A new technique for culturing cancer cells from a virulent form of brain cancer affecting children and infants may speed development of a treatment for the disease, researchers at the University of Calgary said on Wednesday.
The research team has developed a new method for growing cells of atypical teratoid/rhabdoid tumors (AT/RT), a rare cancer that affects infants and small children.
Although there are only 10 to 15 cases of the cancer annually in Canada, fewer than 10 percent of the children under three years of age who get it survive.
The new method of growing the cancer cells may increase their chances by helping find effective drugs for treatment.
"To do (drug) tests we need to have cancer cells in cultures," said Aru Narendran, a physician and researcher at the University of Calgary. "We take the cancer cells, add the targeted therapy (drug) agent and show whether it can kill or not kill."
Narendran said the AT/RT cells had proven particularly difficult to culture. That hurdle was overcome by adding a small amount of brain fluid to the petri dish used to grow them.
The fluid was obtained, with parental consent, from an infant suffering from AT/RT who subsequently died.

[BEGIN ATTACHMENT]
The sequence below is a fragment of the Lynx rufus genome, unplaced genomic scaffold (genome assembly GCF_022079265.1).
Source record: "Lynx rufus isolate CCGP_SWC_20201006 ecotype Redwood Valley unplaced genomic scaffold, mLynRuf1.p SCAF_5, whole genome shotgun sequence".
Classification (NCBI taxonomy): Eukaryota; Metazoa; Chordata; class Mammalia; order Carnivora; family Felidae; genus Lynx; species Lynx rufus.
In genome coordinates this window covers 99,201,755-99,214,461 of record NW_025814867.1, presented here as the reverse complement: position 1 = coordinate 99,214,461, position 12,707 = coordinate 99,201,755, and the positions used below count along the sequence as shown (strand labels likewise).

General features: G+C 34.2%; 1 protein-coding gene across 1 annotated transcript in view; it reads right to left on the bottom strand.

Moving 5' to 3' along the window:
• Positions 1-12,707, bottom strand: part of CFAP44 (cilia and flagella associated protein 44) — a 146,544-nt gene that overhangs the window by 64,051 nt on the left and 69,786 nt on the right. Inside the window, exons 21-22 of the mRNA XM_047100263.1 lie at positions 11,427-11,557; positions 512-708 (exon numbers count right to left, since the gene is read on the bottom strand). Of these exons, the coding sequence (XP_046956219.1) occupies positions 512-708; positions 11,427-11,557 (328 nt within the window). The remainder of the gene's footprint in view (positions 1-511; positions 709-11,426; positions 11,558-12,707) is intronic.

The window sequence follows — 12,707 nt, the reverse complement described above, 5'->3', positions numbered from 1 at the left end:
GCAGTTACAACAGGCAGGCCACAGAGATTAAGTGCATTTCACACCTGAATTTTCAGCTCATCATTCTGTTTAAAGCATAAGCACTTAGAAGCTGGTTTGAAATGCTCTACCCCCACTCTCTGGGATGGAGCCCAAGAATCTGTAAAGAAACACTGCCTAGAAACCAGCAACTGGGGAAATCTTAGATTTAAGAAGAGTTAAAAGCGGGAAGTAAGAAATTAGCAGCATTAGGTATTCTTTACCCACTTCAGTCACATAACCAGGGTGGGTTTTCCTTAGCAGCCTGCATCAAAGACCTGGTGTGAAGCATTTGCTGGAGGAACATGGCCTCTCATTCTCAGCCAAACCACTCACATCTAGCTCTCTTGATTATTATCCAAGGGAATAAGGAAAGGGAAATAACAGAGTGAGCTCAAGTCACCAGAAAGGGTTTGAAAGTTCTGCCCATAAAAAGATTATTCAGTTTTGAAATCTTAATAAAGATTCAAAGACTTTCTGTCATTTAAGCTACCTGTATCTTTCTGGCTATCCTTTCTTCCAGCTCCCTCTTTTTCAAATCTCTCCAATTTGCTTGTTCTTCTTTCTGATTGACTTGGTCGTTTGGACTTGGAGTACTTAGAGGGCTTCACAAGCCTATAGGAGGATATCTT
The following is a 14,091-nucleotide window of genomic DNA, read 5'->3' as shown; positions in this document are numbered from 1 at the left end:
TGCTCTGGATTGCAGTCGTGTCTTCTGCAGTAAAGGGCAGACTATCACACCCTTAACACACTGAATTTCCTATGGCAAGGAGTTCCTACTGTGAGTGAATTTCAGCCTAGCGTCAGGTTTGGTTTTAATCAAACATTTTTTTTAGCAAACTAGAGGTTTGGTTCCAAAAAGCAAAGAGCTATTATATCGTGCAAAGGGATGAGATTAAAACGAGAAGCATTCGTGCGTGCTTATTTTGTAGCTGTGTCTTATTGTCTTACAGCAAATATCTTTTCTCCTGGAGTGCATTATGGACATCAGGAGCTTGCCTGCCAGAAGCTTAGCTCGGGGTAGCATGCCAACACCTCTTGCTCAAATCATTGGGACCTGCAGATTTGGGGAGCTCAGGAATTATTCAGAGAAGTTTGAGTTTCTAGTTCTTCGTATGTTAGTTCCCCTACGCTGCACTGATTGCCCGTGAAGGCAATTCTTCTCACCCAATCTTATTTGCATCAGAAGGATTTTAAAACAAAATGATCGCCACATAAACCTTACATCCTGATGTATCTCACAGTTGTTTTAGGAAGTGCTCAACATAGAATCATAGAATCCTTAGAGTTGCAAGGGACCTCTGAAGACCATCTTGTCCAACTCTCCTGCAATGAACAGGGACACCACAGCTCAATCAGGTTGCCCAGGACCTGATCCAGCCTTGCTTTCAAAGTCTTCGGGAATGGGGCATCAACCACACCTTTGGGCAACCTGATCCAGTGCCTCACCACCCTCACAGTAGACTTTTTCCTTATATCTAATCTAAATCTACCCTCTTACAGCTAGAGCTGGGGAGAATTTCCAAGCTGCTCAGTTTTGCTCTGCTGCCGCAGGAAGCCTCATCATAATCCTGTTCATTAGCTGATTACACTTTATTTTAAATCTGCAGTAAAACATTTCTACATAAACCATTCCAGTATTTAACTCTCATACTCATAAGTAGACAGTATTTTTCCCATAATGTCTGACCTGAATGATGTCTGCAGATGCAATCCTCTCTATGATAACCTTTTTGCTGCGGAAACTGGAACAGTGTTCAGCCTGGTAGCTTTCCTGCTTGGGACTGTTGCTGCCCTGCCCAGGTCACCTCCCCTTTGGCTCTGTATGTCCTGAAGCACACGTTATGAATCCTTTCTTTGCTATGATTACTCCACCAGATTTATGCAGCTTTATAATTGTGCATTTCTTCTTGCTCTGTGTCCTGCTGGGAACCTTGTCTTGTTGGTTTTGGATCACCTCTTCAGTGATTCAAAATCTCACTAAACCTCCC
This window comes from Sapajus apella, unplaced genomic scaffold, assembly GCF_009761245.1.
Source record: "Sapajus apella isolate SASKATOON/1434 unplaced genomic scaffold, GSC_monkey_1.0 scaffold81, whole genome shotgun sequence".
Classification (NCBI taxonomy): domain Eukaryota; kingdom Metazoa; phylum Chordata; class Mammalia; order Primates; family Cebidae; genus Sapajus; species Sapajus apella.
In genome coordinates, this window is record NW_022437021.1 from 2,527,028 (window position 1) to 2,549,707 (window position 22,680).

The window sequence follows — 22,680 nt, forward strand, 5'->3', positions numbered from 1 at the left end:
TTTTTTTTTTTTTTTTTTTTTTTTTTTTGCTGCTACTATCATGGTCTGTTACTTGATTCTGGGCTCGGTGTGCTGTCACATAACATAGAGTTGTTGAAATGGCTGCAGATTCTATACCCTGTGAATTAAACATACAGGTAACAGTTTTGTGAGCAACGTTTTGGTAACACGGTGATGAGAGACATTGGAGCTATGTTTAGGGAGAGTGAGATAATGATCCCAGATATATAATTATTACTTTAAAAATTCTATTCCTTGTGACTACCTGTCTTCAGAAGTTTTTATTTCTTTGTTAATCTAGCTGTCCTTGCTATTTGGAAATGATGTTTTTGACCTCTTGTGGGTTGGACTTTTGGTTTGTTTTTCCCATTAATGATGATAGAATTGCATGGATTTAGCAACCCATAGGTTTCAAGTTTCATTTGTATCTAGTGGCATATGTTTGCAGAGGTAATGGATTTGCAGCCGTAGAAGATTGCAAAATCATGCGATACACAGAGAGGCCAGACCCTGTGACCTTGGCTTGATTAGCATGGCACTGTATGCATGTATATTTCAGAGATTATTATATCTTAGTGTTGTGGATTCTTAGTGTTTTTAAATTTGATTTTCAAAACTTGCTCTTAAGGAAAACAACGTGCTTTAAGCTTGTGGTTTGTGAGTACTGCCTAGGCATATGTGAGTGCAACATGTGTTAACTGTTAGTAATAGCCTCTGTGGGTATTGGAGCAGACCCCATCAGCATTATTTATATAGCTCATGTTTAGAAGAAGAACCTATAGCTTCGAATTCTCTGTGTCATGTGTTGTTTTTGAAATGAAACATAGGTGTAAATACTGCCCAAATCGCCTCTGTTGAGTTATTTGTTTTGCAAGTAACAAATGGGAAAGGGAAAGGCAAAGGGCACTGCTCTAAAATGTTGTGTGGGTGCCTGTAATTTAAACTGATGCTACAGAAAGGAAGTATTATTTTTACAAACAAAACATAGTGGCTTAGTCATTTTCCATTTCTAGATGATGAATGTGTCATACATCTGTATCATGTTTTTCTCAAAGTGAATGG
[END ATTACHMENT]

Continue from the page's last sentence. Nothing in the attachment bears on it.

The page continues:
Before the discovery, the AT/RT cells had proven unusually difficult to culture, Narendran told reporters.
"People have been trying very, very hard to grow them in cultures and they would not grow," he said. "We decided to put them with some of the fluid they are found in in the brain... Lo and behold they were able to grow."
The new culture has already proven useful for coming up with treatment options for the tumors. Researchers have been able to target receptors in the cells susceptible to drugs.
They found a molecule in the cells, called a "growth factor receptor", that aids the tumor's expansion in the brain. The researchers found a new drug, called AEW-541, that blocks the receptor. When the drug was added to a culture of AT/RT cells they all died.
"The cells went into a suicide mode," Narendran said. "They turned on their internal killing mechanism."
Narendran said potential clinical applications using the cultures are still a few years off.
The findings were published last month in the Journal of Neuro-Oncology.
Last Mod: 07 Ağustos 2008, 15:47